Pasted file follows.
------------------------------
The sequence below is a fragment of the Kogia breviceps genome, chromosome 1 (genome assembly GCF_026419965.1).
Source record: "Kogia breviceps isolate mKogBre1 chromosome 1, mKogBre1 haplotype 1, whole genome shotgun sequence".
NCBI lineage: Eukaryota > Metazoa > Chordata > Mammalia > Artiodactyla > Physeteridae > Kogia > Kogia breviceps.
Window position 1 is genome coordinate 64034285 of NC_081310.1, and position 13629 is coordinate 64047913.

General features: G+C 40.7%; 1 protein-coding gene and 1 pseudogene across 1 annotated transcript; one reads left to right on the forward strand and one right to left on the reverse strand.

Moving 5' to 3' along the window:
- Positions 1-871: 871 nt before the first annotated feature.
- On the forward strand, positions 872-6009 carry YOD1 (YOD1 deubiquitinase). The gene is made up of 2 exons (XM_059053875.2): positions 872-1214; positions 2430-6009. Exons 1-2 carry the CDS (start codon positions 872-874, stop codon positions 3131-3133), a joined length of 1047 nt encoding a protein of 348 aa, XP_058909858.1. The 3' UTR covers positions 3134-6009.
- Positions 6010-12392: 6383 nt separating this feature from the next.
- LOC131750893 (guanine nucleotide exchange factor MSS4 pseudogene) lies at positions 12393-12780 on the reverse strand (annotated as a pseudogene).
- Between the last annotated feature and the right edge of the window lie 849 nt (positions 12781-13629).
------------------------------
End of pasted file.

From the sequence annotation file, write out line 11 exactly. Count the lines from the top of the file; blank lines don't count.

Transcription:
- Between the last annotated feature and the right edge of the window lie 849 nt (positions 12781-13629).